Earlier in the evening Hone introduced me to the Minister of the Maori. It was beautiful to watch them greet one another in Maori fashion, by shaking hands and pressing their foreheads and noses together. Of course my first attempts at the Maori greeting were less than graceful and I'm sure painful for my victims. The greeting is a metaphor for "sharing the breath of life." To touch twice means that you will share it in "life and death."
This is probably a good tangent to introduce the balance of my companions. While several of them illuded the lens of my camera, they certainly did not fail to capture a piece of my heart. Their names were Ella, Hone, Edna, Libby, Wheta, Karen, Melissa, Moana, Kepa, Helen, Jean Pierre (JP) and Steffan. Helen and JP were locals that were soon to move to Rarotonga to avoid the "urban sprawl" of Noumea. Those of my mates that I could capture are seen here at at party at the home of Helen and JP.
Edna, Helen's oldest, Steffan's Hawaiian heart throb, him and I.
Me, Helen's youngest, Helen, and Hone make a toast.
As customary in Maori toasts, I sing a song as Moana, Kepa and the others listen.
While waiting for the airplane to return to New Zealand Edna and Wheta entertain.
Though the party at Helen and JP's was a few days later....having introduced it I will continue briefly. Kepa did his "Haka" (war dance) for us. The Haka was done prior to battle to insight the warriors, unite them, and to intimidate the enemy. You've likely seen a picture or two of a Maori warrior face tattooed, eyes ablaze, chanting, growling, and wiggling his tongue wildly. Kepa is a member of Te Mataarae I Orehu, the traditional Maori performing group that represented New Zealand at the Festival. The meal was made by Hone and was spectacular. And, in true South Pacific fashion, our feast was "abundant."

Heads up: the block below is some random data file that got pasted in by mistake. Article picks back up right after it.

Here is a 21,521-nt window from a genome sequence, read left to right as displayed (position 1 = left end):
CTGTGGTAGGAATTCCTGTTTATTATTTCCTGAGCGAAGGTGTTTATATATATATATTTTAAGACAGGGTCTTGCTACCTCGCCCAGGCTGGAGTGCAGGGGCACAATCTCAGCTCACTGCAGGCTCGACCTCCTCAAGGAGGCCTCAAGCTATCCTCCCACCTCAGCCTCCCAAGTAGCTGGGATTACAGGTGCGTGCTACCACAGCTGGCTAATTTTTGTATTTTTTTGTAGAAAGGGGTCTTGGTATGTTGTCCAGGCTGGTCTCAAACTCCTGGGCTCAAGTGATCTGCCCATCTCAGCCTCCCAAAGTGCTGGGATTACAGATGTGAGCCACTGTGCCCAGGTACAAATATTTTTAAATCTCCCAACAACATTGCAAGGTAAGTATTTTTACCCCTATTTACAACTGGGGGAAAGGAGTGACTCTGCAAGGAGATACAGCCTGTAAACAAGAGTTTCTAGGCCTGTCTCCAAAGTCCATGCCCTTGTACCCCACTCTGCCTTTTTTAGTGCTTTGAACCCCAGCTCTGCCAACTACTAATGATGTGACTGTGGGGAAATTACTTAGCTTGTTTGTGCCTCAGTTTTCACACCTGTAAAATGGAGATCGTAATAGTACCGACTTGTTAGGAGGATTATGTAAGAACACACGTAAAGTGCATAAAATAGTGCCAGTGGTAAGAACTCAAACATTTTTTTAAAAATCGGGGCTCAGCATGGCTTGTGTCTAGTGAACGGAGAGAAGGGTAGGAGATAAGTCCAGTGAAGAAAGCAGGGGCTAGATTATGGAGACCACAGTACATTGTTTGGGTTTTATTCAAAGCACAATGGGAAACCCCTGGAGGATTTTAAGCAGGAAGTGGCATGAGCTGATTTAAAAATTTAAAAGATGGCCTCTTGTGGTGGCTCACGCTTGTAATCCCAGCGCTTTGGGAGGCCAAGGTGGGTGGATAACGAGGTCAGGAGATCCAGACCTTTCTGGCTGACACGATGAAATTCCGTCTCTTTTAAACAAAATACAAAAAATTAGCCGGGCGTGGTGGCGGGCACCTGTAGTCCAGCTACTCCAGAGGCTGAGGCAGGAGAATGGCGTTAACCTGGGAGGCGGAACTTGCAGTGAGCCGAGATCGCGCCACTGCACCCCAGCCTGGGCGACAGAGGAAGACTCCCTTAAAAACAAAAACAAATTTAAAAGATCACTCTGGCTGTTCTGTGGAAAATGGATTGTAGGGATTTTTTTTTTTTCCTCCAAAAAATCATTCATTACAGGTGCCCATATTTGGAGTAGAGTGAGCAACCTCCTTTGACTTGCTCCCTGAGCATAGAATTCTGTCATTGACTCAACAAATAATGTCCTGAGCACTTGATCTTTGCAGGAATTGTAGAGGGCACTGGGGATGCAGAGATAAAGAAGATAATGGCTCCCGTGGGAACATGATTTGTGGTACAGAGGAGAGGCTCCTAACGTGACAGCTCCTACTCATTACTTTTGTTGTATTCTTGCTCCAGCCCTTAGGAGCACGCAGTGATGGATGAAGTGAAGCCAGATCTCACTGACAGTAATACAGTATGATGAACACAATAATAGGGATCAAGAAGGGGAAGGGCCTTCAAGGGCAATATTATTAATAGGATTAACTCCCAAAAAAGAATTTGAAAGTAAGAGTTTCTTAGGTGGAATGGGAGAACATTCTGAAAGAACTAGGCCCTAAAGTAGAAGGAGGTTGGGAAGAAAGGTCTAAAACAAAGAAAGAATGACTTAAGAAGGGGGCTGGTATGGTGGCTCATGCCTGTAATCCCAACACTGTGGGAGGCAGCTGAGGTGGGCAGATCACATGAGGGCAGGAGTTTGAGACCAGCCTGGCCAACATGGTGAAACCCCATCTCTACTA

Mine was the only guitar available and we passed it from person to person as each sang a song to accompany their toast. Hone played some spectacular Maori songs. He had a kind of pluck, strum and slap style that my Baby Taylor was not quite built to withstand. The face of the guitar began to split, though it stayed in tune and we kept on playing. By the end of the evening, we were dancing in the kitchen. It was a beautiful gathering. Helen and JP had three wonderful children which I made Honorary Texans by pinning a TCA lapel pin on them. Upon returning to the hotel, a couple of us had a late night visit to the beach,a swim, and then I went on to the Tiki Nui ( a local bar) to dance until dawn.